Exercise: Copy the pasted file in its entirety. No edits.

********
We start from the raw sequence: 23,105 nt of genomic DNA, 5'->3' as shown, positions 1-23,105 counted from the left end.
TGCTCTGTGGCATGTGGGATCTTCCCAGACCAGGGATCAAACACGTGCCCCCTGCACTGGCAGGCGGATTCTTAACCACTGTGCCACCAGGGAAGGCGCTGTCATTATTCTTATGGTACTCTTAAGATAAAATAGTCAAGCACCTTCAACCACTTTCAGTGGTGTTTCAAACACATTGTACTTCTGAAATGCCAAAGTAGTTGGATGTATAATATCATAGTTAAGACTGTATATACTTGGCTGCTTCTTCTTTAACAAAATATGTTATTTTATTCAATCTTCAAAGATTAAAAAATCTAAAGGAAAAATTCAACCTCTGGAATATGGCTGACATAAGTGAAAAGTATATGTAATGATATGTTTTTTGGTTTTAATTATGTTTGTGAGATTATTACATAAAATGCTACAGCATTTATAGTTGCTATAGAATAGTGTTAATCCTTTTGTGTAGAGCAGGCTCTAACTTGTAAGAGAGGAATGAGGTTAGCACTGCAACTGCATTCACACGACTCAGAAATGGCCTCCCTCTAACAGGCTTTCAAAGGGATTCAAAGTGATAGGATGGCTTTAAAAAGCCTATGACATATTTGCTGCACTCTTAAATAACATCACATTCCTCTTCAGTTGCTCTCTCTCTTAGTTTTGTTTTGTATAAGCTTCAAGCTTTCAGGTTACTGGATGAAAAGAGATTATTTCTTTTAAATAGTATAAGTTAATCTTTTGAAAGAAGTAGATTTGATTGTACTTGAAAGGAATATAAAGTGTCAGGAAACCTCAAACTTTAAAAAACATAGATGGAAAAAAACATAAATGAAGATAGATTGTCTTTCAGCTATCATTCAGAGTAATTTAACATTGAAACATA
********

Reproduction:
We start from the raw sequence: 23,105 nt of genomic DNA, 5'->3' as shown, positions 1-23,105 counted from the left end.
TGCTCTGTGGCATGTGGGATCTTCCCAGACCAGGGATCAAACACGTGCCCCCTGCACTGGCAGGCGGATTCTTAACCACTGTGCCACCAGGGAAGGCGCTGTCATTATTCTTATGGTACTCTTAAGATAAAATAGTCAAGCACCTTCAACCACTTTCAGTGGTGTTTCAAACACATTGTACTTCTGAAATGCCAAAGTAGTTGGATGTATAATATCATAGTTAAGACTGTATATACTTGGCTGCTTCTTCTTTAACAAAATATGTTATTTTATTCAATCTTCAAAGATTAAAAAATCTAAAGGAAAAATTCAACCTCTGGAATATGGCTGACATAAGTGAAAAGTATATGTAATGATATGTTTTTTGGTTTTAATTATGTTTGTGAGATTATTACATAAAATGCTACAGCATTTATAGTTGCTATAGAATAGTGTTAATCCTTTTGTGTAGAGCAGGCTCTAACTTGTAAGAGAGGAATGAGGTTAGCACTGCAACTGCATTCACACGACTCAGAAATGGCCTCCCTCTAACAGGCTTTCAAAGGGATTCAAAGTGATAGGATGGCTTTAAAAAGCCTATGACATATTTGCTGCACTCTTAAATAACATCACATTCCTCTTCAGTTGCTCTCTCTCTTAGTTTTGTTTTGTATAAGCTTCAAGCTTTCAGGTTACTGGATGAAAAGAGATTATTTCTTTTAAATAGTATAAGTTAATCTTTTGAAAGAAGTAGATTTGATTGTACTTGAAAGGAATATAAAGTGTCAGGAAACCTCAAACTTTAAAAAACATAGATGGAAAAAAACATAAATGAAGATAGATTGTCTTTCAGCTATCATTCAGAGTAATTTAACATTGAAACATA